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Monday, July 5, 1999 Published at 17:02 GMT 18:02 UK

Business: The Company File

Kvaerner begins Govan lay-offs

Workers are resisting the redundancies

Norwegian company Kvaerner is to issue redundancy notices to 250 workers at its Glasgow Govan shipyard.

The announcement has raised fears that all 1,200 jobs could be lost if Kvaerner fails to reach agreement with GEC Marconi over the sale of the yard.

Scottish Secretary Dr John Reid: "This is not over"
It dashed earlier hopes that Kvaerner managers were reconsidering what may be the first wave of lay-offs amid speculation GEC was about to make a bid.

Unions had refused to accept any redundancies at a mass meeting on Monday morning and said they were prepared to challenge the legality of Kvaerner's action.

[ image: Kvaerner has been urged to finalise a deal]
Kvaerner has been urged to finalise a deal
Further union meetings have now been arranged to discuss the next move in their campaign following the Kvaerner announcement.

Talks with GEC Marconi over the sale of the yard are continuing but have failed so far to produce an agreement.

A Kvaerner spokesman said: "Following the group's decision in April to make a complete exit from its worldwide shipbuilding activities, Kvaerner has worked strenuously to find a buyer for the Govan yard.

"Despite these best efforts, and the supporting role of a government task force, so far the group has not obtained any formal proposals from interested buyers.

"With an empty order book from early autumn, the Kvaerner group said last week that it now reluctantly had to implement redundancy notices, terminating the jobs of 250 employees on July 16."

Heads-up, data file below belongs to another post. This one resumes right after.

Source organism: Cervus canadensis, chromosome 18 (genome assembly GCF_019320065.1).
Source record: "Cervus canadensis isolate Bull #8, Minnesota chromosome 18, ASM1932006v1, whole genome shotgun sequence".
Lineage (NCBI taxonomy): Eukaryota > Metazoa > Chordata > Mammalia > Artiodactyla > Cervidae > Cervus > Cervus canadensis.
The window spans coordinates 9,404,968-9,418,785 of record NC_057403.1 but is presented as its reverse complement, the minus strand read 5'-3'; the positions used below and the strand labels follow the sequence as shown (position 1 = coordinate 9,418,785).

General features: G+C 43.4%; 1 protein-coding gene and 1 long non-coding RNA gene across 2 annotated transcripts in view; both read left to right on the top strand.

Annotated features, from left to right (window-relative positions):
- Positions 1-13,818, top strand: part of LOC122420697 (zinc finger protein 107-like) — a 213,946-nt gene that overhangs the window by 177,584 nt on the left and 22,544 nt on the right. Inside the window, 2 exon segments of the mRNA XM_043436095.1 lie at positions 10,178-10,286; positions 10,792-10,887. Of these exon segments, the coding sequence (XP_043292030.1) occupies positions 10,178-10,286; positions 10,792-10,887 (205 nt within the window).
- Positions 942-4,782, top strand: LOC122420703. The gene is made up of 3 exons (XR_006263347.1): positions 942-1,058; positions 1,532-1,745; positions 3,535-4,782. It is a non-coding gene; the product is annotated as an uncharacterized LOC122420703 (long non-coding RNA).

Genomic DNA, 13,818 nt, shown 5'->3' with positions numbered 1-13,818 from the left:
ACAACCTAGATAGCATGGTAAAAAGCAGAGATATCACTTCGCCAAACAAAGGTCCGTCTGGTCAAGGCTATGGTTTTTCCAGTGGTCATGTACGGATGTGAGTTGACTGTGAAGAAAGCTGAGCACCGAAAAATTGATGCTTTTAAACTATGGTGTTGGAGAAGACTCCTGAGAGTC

[ image: Kvaerner says job losses are unavoidable]
Kvaerner says job losses are unavoidable
Following a meeting with management, the GMB union's staff convenor, Allan Curran, said: "We are disappointed that the news has come.

"We were hoping that the company would have a bid from GEC. In fact that is not the case".

He said union convenors would address mass meetings of the workforce to update them on the situation.

"We will go back to the mass meetings and we are confident that nobody will volunteer for redundancy," he said.

Mr Curran said workers remain hopeful a GEC bid will go ahead but GMB union Regional Secretary Robert Parker was downbeat and accused Kvaerner of "giving up" on the yard.

Productive workers

"The highly skilled, loyal and productive workers of Govan are now suffering from the brutal brinkmanship of Kvaerner and GEC.

"This is a sad day for Scottish shipbuilding and a sad day for Scotland," Mr Parker added.

But Antti Pankakoski, head of Kvaerner's shipbuilding activities, said the company had no choice but to issue notice of redundancies.

He said: "Considering the fact that all the interested parties have had nearly three months to contemplate their interest, we are surprised and disappointed that no bids have been forthcoming to date.

"Regretfully, we now have no option but to commence this procedure."

[ image: Dr John Reid: Reassurance]
Dr John Reid: Reassurance
Scottish Secretary Dr John Reid promised the Government-appointed task force set up to secure the yard's future will continue its work and the fate of the workers is not yet sealed.

He said: "I understand how difficult this is for the workforce because of the uncertainty but I want to assure them discussions are ongoing.

"I do not regard this matter as over, and we will continue to make every effort to ensure there is a future for the yard and the workforce."

If a bid is successful for the yard, the 250 redundancy notices will immediately be lifted.

Scottish Trades Union Congress General Secretary Bill Speirs said the workers should be "congratulated" for resisting redundancy proposals.

He said: "They have rejected redundancies, recognising that they wouldn't just be a blow to the individuals involved - they would also damage the overall viability of the yard as a going concern."

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